The Proprietary Association of Great Britain (PAGB), the trade body for over-the-counter (OTC) medicines and food supplements, is set to revise its advertising code. The move is thought to have been prompted by the growing number of medicines switching from being prescription-only medicines (POM) to OTC.
Levonelle, Schering Health Care’s morning-after pill which recently switched from POM to OTC, launched its first UK consumer ad campaign this year. The pill has been advertised in women’s glossies including Cosmopolitan and Glamour (MW January 24).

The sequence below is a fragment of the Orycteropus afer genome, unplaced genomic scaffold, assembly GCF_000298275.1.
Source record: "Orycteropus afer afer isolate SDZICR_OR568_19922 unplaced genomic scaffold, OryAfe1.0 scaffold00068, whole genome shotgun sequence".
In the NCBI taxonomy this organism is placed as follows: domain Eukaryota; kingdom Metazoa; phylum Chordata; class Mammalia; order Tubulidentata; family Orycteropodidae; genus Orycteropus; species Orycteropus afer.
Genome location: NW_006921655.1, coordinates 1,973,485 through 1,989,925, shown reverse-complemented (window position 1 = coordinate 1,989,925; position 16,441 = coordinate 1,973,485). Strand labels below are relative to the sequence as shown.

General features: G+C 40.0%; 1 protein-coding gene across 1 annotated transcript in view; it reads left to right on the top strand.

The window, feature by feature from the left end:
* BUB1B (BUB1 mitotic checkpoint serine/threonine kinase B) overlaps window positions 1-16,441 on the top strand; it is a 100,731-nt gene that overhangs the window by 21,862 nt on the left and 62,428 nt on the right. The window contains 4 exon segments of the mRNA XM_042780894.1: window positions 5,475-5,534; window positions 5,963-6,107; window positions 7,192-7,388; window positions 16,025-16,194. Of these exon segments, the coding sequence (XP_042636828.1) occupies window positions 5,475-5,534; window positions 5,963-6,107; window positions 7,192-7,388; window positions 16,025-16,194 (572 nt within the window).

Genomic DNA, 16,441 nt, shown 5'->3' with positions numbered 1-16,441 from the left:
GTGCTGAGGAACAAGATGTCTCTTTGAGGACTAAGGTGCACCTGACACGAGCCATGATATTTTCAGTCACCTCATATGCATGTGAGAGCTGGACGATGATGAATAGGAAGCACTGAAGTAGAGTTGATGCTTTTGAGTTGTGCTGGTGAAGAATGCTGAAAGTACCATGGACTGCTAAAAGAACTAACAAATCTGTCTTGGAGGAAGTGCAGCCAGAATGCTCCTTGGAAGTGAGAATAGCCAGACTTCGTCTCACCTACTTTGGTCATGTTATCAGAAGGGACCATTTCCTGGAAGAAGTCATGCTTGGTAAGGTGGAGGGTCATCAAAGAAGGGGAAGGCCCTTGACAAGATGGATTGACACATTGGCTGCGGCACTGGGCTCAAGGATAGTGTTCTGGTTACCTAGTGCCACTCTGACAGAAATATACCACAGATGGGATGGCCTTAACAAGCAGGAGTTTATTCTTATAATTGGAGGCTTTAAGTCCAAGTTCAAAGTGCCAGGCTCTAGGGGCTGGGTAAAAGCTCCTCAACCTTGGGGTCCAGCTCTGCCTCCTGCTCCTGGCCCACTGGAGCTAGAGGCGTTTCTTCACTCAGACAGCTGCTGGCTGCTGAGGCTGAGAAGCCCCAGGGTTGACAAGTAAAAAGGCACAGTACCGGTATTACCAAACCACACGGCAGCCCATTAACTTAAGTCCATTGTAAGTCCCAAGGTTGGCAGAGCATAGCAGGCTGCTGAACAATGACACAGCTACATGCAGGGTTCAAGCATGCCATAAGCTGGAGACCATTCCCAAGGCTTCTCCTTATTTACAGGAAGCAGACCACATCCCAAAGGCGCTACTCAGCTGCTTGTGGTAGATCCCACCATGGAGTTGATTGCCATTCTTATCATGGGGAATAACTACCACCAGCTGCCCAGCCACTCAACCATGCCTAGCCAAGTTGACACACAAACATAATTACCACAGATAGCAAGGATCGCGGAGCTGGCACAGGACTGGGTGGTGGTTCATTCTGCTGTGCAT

The current advertising code regulates the use of celebrities’ endorsement for OTCs and the use of medical jargon in advertising. It is unknown whether these issues are under review or likely to be changed.
A spokesman for PAGB says: “The review has been triggered by the industry because of an increasing number of new products being launched OTC. But, as part of the review, only minor changes will be made to the advertising code.”
The issue of revising the advertising code has also been highlighted by a recent industry complaint against a GlaxoSmithKline ad for NiQuitin CQ. Rival company Pharmacia complained to PAGB about a NiQuitin CQ ad which claimed “success rates with good compliance can be over five times greater than with placebo”. The complaint was upheld by PAGB, which ruled that the claim was invalid.